His trademark bleach-blonde locks are gone, and the boos he once heard from transphobes have been replaced by cheers from his college wrestling team teammates.

Mack Beggs has never concealed his quest to wrestle as the man he really is. But for the first time, the 19-year-old transgender man is revealing what he endured during his record-breaking, history-making two years in the public eye. He is the focus of a new documentary film that takes audiences behind the scenes of his groundbreaking meets, as well as away from the mat.

“Mack Wrestles” is a 30 for 30 short from ESPN Films, co-directed by Erin Sanger and Taylor Hess. Their film made its debut on March 8 at the SXSW film festival, as the Daily Dot reported prior to the documentary’s premiere.

While his father raves enthusiastically, Beggs downplays his championships — winning the state title in Texas in both 2017 and 2018. He talks about the parents of his competitors booing him at the meet for something he had no control over: being forced to wrestle girls, because of Texas law.

“I still get upset about it sometimes,” Beggs told the Daily Dot. “Yeah, I won two state titles. But I identify as a dude. I couldn’t do anything about it. Technically, I did win but I didn’t win. It’s a fucked situation.”

That won’t ever be a problem for Beggs again, since getting his birth certificate changed to “male” last month.

While news coverage of Beggs has been rampant, often vitriolic, throughout his high school competitions, the wrestler focused on what he does best.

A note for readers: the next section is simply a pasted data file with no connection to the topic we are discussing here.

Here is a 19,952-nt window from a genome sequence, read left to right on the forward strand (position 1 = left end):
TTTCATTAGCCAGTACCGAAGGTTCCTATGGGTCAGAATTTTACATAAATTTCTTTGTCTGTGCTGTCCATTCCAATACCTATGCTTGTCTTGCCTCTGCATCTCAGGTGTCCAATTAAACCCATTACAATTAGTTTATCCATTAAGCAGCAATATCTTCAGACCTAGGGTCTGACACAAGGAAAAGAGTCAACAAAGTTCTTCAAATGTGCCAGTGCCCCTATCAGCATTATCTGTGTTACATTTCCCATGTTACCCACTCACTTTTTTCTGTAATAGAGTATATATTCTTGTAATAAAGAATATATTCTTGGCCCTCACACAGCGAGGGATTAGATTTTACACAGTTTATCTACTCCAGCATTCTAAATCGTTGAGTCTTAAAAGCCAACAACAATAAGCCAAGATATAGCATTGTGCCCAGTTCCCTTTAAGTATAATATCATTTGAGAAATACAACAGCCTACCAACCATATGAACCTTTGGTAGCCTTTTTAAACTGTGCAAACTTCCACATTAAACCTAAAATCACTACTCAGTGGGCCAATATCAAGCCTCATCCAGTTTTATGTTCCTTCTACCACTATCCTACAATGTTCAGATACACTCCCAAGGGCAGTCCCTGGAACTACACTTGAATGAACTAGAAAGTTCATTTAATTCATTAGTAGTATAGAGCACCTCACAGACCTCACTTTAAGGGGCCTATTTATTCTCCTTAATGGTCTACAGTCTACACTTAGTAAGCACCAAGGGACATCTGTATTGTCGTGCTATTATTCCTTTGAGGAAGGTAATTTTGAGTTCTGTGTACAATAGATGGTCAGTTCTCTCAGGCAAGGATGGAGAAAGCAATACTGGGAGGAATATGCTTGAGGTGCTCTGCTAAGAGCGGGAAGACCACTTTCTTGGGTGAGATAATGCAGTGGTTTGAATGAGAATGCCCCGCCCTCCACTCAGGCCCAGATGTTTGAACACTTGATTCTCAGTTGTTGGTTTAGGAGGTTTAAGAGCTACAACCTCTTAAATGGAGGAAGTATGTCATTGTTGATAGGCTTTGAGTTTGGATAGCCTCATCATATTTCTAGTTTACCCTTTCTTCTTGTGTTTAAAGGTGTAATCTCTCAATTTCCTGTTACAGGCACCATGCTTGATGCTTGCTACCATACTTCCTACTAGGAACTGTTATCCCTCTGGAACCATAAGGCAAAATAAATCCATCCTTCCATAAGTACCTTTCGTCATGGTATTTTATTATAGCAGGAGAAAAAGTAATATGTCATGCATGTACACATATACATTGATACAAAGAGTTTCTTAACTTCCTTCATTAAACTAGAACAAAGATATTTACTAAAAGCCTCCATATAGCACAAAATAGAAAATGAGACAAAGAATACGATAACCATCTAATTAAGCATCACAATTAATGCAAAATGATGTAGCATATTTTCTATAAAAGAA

“During my junior year, my coach and my grandma were shielding me from a lot of it,” Beggs said. “I was so focused on wrestling 24/7.”

In 2017, he did step into an advocacy role, recording a public service announcement in support of trans rights for Athlete Ally.

Seeing and reading what he was dealing with on the mat inspired the filmmakers to go deeper.

“We just felt super drawn to him and to this story,” co-director Hess said. “We felt like it was an opportunity to tell a very powerful human story about Mack and his grandmother but also to penetrate what the nature of this law is and to get people to question their assumptions about why certain policies and laws are in place.”

“Mack is a teenager who has been pulled into something so much bigger,” co-director Sanger told the Daily Dot. “It’s a reflection of what’s going on our country right now and how it’s having a serious impact on kids.”

Now a freshman at Life University in Georgia, he’s been recognized by his school, the NAIA and his teammates as the man he is.

He told Outsports last month he’s learned more life lessons in just a few weeks than he ever has. “I’m very blessed and honored to apart of such an amazing program,” said Beggs. “The mindset of this team is definitely a force to be reckoned with. No one is going to be ready for us. I’m excited to be a part of their storm.”

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